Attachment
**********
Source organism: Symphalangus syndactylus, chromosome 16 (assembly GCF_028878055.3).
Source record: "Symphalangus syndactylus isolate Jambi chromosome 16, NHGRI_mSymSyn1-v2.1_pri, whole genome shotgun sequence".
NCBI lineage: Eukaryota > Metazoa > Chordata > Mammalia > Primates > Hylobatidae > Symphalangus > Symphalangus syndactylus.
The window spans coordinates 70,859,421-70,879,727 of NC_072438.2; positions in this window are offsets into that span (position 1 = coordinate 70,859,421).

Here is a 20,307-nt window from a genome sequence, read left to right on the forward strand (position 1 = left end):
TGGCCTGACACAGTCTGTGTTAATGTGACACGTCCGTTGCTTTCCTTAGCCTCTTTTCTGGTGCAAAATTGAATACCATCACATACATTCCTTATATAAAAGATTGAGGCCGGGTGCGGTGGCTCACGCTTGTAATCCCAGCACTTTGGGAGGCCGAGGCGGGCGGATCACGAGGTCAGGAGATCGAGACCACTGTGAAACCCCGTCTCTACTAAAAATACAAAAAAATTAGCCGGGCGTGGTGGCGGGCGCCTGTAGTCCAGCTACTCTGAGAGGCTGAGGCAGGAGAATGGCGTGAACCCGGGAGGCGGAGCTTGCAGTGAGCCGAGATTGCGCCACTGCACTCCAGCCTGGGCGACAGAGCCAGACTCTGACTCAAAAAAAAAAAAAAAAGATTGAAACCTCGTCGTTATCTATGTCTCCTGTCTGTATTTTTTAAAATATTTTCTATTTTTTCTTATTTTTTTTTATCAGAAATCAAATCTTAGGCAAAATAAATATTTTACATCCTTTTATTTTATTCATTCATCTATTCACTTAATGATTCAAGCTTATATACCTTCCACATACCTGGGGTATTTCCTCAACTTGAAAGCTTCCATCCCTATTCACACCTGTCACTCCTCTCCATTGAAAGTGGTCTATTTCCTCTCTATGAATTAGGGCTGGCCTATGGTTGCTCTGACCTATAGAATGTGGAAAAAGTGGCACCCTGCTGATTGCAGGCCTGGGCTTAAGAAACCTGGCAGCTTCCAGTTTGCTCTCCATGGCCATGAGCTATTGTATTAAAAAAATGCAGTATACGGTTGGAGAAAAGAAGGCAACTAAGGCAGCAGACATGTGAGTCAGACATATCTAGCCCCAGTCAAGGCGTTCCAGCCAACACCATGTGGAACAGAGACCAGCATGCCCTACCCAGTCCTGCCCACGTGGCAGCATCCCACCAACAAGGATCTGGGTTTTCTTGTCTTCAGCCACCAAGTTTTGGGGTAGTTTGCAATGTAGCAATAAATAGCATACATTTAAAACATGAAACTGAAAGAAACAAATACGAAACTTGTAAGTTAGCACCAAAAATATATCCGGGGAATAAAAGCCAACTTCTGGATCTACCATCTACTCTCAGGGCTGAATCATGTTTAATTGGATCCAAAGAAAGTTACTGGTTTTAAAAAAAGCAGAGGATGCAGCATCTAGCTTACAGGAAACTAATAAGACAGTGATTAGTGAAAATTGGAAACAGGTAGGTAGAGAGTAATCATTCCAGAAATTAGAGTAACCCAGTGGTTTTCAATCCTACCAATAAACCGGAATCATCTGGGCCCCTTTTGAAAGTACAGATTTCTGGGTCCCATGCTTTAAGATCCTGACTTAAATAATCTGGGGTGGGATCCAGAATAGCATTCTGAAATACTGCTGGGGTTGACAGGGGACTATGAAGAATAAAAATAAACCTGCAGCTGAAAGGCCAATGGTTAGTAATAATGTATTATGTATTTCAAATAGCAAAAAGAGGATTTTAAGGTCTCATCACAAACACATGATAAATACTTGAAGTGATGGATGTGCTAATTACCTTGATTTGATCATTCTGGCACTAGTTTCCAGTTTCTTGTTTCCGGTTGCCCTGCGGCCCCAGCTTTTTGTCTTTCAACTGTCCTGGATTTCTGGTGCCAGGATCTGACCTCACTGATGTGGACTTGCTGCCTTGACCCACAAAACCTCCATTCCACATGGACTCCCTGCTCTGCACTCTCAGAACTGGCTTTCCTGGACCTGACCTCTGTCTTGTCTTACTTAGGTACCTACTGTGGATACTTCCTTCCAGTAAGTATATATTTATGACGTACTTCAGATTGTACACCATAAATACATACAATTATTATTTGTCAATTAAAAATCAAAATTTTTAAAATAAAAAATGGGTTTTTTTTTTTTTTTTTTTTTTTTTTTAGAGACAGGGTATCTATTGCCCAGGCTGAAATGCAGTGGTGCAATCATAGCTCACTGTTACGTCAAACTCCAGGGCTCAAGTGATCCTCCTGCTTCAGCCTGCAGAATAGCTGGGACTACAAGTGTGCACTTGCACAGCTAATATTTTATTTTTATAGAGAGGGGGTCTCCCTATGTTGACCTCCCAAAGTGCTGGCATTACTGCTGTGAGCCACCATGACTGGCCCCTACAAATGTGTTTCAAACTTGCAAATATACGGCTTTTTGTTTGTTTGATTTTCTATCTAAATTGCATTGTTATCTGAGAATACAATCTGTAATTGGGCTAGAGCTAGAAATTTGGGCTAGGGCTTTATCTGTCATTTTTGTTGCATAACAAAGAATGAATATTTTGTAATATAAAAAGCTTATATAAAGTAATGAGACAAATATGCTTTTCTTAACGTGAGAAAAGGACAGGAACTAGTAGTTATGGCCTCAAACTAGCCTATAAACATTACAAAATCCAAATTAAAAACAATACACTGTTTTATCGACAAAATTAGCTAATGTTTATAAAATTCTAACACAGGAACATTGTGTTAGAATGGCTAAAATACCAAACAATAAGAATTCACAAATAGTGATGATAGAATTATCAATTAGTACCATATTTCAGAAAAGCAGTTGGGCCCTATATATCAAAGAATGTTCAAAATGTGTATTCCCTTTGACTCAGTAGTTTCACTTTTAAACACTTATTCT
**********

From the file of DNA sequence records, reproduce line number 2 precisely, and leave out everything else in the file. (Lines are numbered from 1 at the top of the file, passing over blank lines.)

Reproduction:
Source record: "Symphalangus syndactylus isolate Jambi chromosome 16, NHGRI_mSymSyn1-v2.1_pri, whole genome shotgun sequence".